“So I put on my show. What happens next?”
My good friend Paul Van Dyck just flew in from New York and boy, are his arms tired - hardly surprising, since his successful production of Paradise Lost features an extensive use of marionettes which he manipulates throughout the show. This new production was a resurrection of one Montreal saw almost two years ago and its existence is an answer to the eternal question that plagues all Montrealers who develop original theatrical work: “So I put on my show. What happens next?”
Montreal’s stages are a breeding ground for new theatre, but once the initial production is over, it is a constant challenge for artists to help the new work mature. Our stages are filled with the echoes of the innovative: Penumbra (Rabbit in a Hat), Johnny Canuck and the Last Burlesque (Mainline Theatre) and Life is a Dream (Scapegoat Carnivale) are all examples of recent shows which are each a paradise lost: each deserve further development and each will probably have to go somewhere else to get it.
Although independent artists are starting to make the jump to the mainstream our shows are rarely as fortunate.
Paul Van Dyck is not the only artist to have realized this frustration: attention must be paid to Sidemart, Uncalled For, Dance Animal, Ned Cox and yes, even yours truly: all of us developed shows here before taking them into that great and terrible place known as the outside world. Part of this is fueled by the search for fresh audiences, but it is also a result of a glass ceiling our community has erected over our heads.
Although independent artists are starting to make the jump to the mainstream – Andrew Shaver’s recent stint at Centaur comes to mind – our shows are rarely as fortunate. Although Montreal’s major companies – Centaur, Segal, Infinitheatre, Imago, BTW – all do their part to develop new work, these are always in-house creations. To the best of my recollection, none of them have ever snatched a show out of the independent theatres and helped develop it as part of their mainstage season. Generally speaking, if an indie show hopes for another kick at the can, they have to pray for a slot in the Wildside.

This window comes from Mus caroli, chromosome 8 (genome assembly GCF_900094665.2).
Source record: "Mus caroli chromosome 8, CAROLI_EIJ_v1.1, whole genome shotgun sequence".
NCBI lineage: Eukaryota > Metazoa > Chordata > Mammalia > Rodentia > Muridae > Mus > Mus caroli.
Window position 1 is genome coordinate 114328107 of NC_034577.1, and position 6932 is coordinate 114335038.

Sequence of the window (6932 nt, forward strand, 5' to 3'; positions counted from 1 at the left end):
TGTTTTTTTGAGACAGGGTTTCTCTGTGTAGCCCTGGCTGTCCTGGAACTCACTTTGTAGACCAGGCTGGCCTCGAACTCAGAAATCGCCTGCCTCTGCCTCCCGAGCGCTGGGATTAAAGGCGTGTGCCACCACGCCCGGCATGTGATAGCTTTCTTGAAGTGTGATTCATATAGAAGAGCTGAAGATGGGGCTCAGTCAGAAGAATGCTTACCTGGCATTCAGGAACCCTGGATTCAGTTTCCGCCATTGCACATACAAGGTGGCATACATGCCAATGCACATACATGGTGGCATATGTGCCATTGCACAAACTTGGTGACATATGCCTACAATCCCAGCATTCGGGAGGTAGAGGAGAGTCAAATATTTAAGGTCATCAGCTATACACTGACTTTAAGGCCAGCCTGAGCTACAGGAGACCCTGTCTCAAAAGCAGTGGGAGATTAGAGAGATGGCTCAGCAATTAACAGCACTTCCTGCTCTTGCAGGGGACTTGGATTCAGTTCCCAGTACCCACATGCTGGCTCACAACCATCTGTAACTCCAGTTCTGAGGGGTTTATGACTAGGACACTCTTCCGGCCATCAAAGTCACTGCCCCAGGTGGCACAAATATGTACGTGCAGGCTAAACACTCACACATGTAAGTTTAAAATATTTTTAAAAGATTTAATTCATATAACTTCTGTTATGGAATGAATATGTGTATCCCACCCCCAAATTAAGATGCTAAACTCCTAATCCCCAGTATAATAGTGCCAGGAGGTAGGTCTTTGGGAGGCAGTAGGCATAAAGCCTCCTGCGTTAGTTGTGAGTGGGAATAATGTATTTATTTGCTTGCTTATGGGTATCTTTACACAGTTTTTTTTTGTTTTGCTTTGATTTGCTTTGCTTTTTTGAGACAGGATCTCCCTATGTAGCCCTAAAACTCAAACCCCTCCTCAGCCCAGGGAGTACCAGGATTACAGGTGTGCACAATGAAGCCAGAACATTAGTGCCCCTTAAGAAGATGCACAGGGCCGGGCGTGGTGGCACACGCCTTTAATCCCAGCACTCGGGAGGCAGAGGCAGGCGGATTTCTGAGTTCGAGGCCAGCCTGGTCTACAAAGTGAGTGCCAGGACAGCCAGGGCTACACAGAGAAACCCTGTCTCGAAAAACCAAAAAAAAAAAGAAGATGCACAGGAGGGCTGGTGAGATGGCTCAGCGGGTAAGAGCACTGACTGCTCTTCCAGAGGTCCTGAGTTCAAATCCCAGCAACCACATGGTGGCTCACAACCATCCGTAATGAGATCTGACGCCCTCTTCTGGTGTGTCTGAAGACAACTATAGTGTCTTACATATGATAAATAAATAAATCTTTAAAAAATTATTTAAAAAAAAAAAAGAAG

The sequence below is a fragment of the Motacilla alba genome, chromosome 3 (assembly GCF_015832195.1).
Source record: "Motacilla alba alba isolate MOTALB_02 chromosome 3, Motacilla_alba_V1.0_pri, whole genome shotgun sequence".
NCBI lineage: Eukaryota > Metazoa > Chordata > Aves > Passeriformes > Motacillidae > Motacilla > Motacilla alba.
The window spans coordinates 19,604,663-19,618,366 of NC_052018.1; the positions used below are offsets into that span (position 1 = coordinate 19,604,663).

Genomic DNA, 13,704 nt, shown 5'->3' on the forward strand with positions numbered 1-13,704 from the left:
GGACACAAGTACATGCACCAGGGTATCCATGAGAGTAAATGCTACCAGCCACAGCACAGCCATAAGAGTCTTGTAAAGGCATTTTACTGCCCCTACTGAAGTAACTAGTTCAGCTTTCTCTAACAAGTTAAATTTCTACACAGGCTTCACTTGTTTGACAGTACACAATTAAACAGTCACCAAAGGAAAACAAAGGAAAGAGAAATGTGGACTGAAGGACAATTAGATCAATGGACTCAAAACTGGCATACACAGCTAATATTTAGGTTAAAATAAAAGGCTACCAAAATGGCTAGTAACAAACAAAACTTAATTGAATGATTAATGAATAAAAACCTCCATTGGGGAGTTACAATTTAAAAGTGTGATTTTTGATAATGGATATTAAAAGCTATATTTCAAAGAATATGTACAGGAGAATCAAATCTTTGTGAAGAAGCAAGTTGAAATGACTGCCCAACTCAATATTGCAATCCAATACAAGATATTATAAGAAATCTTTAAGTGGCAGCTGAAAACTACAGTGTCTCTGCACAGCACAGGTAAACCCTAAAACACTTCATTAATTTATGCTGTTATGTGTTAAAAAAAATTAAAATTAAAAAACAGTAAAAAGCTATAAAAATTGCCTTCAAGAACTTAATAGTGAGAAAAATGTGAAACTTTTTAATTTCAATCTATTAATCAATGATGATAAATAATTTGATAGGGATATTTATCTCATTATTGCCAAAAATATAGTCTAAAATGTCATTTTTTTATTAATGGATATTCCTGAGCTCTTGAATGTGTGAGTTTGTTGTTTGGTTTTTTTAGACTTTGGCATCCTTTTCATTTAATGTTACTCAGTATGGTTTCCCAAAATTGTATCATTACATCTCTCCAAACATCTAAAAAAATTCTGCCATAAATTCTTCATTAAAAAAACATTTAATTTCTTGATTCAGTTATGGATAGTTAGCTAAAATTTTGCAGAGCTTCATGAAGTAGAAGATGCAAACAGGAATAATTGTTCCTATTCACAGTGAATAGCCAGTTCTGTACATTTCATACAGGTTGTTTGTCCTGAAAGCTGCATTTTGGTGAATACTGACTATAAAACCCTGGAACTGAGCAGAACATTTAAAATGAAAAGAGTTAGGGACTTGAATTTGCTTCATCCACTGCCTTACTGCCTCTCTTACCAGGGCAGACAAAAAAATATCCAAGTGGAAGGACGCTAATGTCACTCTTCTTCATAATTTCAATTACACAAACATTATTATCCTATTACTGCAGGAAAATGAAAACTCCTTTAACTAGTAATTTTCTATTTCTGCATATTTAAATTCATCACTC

...there is a void in our community which is keeping us from establishing ourselves as a vital part of Canada’s theatrical identity.
Obviously, it would be absurd to suggest that the major companies have a duty to help these shows develop – it would strain their resources and each has a mandate which shows like Paradise Lost simply don’t fulfill. But it cannot be denied that there is a void in our community which is keeping us from establishing ourselves as a vital part of Canada’s theatrical identity. We embrace the innovative but are shirking at the responsibility of helping it mature. Simply put, we are in desperate need of a producing organization who will make sure our independent theatres are not both the birthplace and grave of new theatre.
Our community has made a place in our theatres for the established play; we have made a place for the world premiere by an established playwright. We have made a place for the well-loved classic, the contemporary masterpiece, the zany burlesque and a musical about smoked meat. Surely there is room for one more: surely there is room for professionally developed original work that demonstrate our commitment to not only imagining great theatre but also to bringing it to the light of day.